It’s the final weekend of the Edinburgh festival, so I’m excited to reveal the winners of this year’s most important awards.
Best quantum physics joke
“Why is Heisenberg’s wife angry? Because when he has the time he doesn’t have the energy.” Thank you Kirsten Vangsness, whose show Mess, about childhood trauma, the nature of time, and kittens, was full of lots of other funny things that only really made any sense in context, and sometimes didn’t make any sense even there, but in a good way.
Best performance involving a condiment
The jury of condiment experts argued for hours over the relative merits of Eva O’Connor covering her entire body in mustard as skin-burning self-harm, in Mustard at Summerhall, and Lucy McCormick pouring tomato ketchup all over her face while recreating the execution of Anne Boleyn in Post-Popular at the Pleasance. O’Connor’s show was poetic, tragic, powerful theatre, while McCormick’s ended with everyone on stage pulling Heroes chocolates out of their bums. So obviously McCormick won.
Best use of male genitalia as a prop
There were lots of good things about The Patient Gloria, a provocative and very funny show about psychiatry and feminism. But the best thing was the prosthetic dick on a drone flying above the stage, whirring away. “This represents most of our budget,” explained the show’s creator, Gina Moxley. That’s your taxes – well, actually not yours, unless you’re in Ireland – spent on making a prosthetic dick fly. Value for money, I reckon.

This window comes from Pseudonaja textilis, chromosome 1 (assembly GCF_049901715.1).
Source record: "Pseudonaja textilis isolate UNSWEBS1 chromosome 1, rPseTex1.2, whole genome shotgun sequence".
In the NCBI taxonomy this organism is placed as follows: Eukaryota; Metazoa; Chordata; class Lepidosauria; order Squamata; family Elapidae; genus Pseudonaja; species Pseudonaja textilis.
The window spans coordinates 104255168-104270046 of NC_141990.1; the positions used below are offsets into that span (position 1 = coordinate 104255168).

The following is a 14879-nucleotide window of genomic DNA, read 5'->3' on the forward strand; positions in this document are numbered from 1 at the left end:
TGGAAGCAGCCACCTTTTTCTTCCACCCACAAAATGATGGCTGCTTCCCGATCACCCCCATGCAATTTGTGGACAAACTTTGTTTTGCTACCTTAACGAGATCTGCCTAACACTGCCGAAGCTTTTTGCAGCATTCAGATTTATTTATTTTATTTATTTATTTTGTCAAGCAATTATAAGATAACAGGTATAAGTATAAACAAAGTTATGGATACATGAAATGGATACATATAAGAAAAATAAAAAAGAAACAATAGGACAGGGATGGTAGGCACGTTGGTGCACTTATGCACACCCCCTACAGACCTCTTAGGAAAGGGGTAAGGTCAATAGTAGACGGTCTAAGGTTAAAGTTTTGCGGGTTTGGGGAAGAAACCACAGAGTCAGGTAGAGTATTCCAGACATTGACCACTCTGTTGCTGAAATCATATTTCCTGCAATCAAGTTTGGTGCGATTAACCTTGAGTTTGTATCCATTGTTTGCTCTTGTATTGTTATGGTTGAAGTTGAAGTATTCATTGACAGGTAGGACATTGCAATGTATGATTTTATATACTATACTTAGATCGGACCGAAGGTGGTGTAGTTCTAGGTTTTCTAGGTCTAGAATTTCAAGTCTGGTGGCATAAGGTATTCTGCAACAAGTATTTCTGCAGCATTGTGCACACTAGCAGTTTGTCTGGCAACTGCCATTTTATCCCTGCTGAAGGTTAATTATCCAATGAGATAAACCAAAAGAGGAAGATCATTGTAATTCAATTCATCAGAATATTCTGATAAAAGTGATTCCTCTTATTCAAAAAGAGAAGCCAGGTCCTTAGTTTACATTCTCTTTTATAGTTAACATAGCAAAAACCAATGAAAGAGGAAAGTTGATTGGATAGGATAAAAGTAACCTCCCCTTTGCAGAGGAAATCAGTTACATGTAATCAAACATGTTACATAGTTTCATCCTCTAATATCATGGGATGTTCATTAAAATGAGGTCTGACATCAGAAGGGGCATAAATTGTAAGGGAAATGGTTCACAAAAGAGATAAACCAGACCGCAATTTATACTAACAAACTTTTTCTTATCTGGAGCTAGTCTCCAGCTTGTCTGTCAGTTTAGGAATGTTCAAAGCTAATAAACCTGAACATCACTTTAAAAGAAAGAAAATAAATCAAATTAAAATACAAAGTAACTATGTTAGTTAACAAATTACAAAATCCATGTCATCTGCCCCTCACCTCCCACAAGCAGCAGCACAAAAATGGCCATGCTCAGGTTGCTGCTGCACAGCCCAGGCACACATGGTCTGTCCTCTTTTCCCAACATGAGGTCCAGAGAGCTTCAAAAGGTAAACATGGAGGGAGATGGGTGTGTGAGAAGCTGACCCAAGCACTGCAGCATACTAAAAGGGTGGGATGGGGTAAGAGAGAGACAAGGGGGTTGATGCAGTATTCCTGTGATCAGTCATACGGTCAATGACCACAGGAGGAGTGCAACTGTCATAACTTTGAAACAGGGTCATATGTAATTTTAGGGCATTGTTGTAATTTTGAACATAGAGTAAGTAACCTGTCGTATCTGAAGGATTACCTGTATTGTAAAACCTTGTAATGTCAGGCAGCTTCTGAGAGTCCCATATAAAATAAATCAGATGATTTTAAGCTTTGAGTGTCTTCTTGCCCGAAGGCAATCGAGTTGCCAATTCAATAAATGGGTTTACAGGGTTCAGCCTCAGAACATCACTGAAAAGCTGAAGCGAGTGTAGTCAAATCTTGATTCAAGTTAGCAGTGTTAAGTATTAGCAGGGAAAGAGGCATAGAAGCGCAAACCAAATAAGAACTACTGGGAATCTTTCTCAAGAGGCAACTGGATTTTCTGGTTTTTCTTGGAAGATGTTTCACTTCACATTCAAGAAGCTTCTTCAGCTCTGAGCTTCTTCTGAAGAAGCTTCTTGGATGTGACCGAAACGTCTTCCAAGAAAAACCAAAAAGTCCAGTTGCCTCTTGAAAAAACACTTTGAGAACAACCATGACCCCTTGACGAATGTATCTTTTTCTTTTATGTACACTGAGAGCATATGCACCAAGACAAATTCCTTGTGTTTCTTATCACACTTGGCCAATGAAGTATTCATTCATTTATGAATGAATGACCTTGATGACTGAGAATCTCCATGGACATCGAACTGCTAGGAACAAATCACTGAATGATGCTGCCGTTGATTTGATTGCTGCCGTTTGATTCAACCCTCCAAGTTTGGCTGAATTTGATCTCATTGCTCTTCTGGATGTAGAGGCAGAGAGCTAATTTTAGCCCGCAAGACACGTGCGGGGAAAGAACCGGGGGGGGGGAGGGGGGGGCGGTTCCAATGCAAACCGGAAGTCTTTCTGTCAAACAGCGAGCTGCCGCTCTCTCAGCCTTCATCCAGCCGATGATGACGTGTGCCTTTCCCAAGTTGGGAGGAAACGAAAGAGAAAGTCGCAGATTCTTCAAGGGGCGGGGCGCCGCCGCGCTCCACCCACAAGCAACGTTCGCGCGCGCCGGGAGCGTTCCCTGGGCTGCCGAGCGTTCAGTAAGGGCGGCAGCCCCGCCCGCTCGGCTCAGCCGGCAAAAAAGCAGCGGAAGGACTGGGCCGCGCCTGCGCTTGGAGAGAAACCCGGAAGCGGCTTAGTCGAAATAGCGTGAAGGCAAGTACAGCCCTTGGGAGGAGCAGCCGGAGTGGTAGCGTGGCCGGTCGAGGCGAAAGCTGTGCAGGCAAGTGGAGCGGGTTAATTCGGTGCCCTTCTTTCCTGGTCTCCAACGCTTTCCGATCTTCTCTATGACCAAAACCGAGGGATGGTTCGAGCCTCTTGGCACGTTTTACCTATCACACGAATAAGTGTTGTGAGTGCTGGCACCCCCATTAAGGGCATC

Best use of a dog
Demi Nandhra’s candid and funny show about depression, Life Is No Laughing Matter, had one of the best reveals at the Fringe when, halfway through, her pet dog emerged out of a box and trotted around the stage not quite doing tricks properly. Cute.
Best ‘how the hell did they do that?’ moment
Ontroerend Goed’s Are we not drawn onward to new erA was a palindrome show in which the first half was performed live but backwards and the second half consisted of a film of the first half, but played backwards so that the story was now being told forwards, except that actually when the show was performed backwards it told the history of the world from the beginning until now and then when it was played backwards the action moved forwards as the cast tried to clear up the big mess they made when the story was moving forwards but backwards.
All clear? Anyway, I still can’t get my head around how there’s a bit in the first half when someone sings a melody backwards, and then when they play the film in the second half it has a recorded musical score, which they somehow manage to line up exactly with the melody the man sang earlier, live, which is now the other way around. How did… Oh never mind, you probably had to be there.
The busker I saw on the Meadows singing a song called I Hate Busking. Hats off to you, mate.
Best breaking of fourth wall
The bit in Going Slightly Mad, a play at Bedlam Theatre set in a psychiatric institution, in which one of the characters suddenly directly addressed the audience to complain that the bit of the play in which someone directly addresses the audience – ie, the bit he was just doing - had been described as weird and distracting by a reviewer from the Skinny. Which made it all the more weird and distracting.
Come on, that’s a ridiculous category for a festival award. What’s that got to do with art? Please take this awards business seriously.
Eleanor Dillon-Reams in HoneyBee. Actually this is more of an apology. I saw HoneyBee near the end of the Fringe, on a recommendation, and caught one of the most dazzling performances of the month. There’s pounding music, lots of glitter, funny dancing, and a story about sexy but awful things happening at a music festival, and a young woman falling apart.
Eleanor Dillon-Reams is a star in the making, this is her first play, and I was going to write a review but I was already beyond exhausted. Sorry Eleanor.